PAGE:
The aftertreatment of exhaust gases from mobile internal combustion engines is proposed as a particularly preferred application area for a bypass flow filter of this type.

Other features which are considered as characteristic for the invention are set forth in the appended claims, noting that the features listed individually in the claims can be combined with one another in any desired, technologically appropriate way so as to constitute further configurations of the invention.

Although the invention is illustrated and described herein as embodied in a bypass flow filter with improved filter efficiency and an exhaust system and a vehicle having the filter, it is nevertheless not intended to be limited to the details shown, since various modifications and structural changes may be made therein without departing from the spirit of the invention and within the scope and range of equivalents of the claims.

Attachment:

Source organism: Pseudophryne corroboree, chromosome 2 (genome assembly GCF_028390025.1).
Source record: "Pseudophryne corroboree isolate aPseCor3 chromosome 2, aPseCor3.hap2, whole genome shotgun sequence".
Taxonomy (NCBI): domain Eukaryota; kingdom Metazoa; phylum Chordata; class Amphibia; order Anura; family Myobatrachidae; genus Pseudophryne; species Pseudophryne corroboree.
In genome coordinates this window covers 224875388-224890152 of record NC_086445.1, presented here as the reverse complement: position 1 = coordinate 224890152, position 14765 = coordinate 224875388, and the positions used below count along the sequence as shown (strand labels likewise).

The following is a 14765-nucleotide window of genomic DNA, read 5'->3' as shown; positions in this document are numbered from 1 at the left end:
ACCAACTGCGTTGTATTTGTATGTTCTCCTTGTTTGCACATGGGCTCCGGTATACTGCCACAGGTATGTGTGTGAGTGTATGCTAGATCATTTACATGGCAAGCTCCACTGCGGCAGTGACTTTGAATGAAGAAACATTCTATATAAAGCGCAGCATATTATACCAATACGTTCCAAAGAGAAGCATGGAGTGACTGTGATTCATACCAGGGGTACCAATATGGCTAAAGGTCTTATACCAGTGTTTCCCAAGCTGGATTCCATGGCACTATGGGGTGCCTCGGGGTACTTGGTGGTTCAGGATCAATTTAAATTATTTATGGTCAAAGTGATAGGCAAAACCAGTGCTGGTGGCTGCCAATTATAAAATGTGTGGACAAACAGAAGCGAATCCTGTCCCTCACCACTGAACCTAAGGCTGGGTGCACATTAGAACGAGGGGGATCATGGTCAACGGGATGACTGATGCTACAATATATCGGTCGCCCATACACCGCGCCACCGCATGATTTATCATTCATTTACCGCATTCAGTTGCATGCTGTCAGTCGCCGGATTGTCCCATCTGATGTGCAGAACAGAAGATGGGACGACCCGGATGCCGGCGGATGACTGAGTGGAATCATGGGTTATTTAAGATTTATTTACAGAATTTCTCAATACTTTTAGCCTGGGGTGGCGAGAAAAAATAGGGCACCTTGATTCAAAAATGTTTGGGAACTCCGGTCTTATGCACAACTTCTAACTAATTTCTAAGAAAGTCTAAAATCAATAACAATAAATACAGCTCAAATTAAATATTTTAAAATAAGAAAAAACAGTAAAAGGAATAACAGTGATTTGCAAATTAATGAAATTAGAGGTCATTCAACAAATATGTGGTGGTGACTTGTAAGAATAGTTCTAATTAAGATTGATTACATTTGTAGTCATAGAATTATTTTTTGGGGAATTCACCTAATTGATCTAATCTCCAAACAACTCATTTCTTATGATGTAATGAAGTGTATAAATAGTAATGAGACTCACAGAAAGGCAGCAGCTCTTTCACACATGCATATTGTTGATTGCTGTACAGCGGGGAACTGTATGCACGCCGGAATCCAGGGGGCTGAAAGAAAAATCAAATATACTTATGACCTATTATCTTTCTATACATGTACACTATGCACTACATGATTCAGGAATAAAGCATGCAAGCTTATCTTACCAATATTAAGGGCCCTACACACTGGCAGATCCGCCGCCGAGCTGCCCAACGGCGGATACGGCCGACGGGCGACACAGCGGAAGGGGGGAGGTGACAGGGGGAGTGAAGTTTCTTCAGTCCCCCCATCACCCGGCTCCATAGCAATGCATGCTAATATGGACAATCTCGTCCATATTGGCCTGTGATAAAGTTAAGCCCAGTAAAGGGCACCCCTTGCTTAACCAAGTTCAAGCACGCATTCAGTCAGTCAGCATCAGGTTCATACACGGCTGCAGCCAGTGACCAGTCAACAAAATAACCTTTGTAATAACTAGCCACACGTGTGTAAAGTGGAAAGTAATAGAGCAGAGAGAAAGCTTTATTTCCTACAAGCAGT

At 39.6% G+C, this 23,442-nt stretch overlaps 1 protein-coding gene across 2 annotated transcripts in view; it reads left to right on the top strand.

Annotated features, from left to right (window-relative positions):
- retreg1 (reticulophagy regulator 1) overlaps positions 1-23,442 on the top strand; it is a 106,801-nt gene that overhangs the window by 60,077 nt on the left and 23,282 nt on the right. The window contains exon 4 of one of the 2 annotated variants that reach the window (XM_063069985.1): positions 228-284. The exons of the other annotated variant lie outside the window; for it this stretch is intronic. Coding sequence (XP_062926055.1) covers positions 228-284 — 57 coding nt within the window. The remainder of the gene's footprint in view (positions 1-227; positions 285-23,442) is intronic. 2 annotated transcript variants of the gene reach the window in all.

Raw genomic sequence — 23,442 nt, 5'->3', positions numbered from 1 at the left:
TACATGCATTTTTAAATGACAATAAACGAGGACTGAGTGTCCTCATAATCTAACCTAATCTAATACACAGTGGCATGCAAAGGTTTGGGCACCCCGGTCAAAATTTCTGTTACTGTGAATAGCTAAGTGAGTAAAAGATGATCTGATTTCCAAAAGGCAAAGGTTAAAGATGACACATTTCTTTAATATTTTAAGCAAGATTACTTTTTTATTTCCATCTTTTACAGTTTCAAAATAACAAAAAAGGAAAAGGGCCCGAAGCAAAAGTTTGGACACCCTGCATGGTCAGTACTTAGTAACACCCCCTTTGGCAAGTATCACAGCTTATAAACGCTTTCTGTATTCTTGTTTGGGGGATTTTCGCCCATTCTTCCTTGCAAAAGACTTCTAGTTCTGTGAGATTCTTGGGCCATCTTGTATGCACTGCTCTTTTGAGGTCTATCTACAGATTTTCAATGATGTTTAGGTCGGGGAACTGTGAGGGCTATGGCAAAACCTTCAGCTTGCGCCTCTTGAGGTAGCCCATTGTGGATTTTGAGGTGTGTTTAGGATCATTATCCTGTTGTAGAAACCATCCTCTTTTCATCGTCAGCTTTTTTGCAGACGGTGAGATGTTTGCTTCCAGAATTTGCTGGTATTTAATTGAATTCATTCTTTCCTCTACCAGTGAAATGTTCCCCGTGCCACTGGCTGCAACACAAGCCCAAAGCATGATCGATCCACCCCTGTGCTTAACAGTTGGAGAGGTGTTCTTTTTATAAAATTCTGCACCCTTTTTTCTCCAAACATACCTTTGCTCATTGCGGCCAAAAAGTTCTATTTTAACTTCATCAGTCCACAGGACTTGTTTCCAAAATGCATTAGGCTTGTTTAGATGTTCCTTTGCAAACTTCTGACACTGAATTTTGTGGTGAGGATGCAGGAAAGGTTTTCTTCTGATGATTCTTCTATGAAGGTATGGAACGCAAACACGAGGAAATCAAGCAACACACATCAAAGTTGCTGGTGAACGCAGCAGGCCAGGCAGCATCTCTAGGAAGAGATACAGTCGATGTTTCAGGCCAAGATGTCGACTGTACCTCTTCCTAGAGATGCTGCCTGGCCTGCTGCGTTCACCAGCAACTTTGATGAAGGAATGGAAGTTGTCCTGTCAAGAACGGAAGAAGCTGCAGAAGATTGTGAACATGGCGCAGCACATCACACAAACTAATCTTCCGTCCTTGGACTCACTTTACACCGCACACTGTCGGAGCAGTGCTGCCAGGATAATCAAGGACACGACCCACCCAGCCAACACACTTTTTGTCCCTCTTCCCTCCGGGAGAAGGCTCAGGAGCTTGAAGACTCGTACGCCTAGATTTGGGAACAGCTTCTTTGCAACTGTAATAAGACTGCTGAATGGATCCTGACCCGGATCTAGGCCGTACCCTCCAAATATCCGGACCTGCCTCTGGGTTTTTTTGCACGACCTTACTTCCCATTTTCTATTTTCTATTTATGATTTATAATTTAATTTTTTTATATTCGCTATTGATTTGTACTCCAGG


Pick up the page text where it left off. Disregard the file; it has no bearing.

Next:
The construction and method of operation of the invention, however, together with additional objects and advantages thereof will be best understood from the following description of specific embodiments when read in connection with the accompanying drawings.

BRIEF DESCRIPTION OF THE SEVERAL VIEWS OF THE DRAWINGS

FIG. 1 is a diagrammatic, perspective view of a structured wall layer with guide vanes for forming passages;

FIG. 2 is a perspective view of the wall layer illustrated in FIG. 1 together with a filter layer and various exhaust-gas partial-flows;

FIG. 3 is a fragmentary, longitudinal-sectional view of a further embodiment of the bypass flow filter;

FIG. 4 is a partly-sectional, end-elevational view of a further variant embodiment of a bypass flow filter;

FIG. 5 is a longitudinal-sectional view of a further variant embodiment of the bypass flow filter according to the invention; and

FIG. 6 is a perspective view of a motor vehicle with a bypass flow filter.

DETAILED DESCRIPTION OF THE INVENTION